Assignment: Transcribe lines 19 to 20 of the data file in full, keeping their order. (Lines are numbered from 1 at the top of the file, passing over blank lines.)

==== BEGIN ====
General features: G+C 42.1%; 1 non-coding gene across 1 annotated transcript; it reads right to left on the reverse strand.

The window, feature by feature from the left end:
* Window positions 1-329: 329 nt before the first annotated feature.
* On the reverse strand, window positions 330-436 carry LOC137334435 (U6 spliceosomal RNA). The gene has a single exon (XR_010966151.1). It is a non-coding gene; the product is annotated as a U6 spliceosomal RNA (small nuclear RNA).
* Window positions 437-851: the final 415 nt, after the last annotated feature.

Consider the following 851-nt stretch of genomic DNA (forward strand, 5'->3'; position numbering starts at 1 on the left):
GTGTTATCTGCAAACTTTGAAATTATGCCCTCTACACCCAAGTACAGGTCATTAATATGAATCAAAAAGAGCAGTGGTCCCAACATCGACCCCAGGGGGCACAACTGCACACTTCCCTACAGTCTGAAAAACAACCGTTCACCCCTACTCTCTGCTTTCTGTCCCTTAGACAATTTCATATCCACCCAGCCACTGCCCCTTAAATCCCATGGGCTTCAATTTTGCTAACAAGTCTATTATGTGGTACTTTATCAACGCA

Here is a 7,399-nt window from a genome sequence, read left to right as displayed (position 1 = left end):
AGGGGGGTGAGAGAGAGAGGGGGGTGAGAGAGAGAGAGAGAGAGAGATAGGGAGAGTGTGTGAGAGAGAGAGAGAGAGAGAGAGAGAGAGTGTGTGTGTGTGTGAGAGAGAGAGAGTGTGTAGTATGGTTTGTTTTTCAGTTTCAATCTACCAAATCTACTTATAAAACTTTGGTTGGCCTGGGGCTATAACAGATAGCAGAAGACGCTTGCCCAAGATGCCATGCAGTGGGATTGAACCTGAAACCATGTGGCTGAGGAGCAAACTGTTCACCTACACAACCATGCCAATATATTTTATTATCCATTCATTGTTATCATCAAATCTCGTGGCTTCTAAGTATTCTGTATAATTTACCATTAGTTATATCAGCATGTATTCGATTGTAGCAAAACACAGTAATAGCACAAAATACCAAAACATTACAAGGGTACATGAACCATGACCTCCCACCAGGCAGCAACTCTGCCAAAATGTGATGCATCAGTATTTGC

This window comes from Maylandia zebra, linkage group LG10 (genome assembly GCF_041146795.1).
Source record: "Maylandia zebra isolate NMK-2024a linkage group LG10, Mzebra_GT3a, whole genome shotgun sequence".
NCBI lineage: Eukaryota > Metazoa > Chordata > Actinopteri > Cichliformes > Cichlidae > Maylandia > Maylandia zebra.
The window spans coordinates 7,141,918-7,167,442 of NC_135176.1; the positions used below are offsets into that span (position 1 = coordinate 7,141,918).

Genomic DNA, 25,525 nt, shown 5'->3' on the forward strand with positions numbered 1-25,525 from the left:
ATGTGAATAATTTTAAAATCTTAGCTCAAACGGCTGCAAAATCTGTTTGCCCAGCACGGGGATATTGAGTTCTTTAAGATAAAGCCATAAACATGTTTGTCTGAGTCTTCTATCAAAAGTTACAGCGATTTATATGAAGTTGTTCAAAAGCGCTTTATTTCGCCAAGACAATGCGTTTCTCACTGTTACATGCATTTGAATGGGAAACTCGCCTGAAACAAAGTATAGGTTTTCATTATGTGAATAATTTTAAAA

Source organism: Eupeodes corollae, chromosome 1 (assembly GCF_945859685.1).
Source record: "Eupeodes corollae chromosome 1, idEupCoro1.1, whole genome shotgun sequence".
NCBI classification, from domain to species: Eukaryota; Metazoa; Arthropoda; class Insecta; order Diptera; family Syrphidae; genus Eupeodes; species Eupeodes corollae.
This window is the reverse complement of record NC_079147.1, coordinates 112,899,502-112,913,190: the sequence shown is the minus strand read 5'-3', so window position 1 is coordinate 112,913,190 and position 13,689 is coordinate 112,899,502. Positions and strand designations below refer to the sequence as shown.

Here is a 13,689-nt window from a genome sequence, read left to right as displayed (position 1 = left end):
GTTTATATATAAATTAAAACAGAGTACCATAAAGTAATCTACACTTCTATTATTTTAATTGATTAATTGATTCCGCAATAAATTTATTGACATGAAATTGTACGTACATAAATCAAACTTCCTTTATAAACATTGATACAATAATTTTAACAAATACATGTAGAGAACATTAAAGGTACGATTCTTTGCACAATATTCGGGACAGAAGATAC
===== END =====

This window is the reverse complement of record NC_079147.1, coordinates 112,899,502-112,913,190: the sequence shown is the minus strand read 5'-3', so window position 1 is coordinate 112,913,190 and position 13,689 is coordinate 112,899,502. Positions and strand designations below refer to the sequence as shown.

Here is a 13,689-nt window from a genome sequence, read left to right as displayed (position 1 = left end):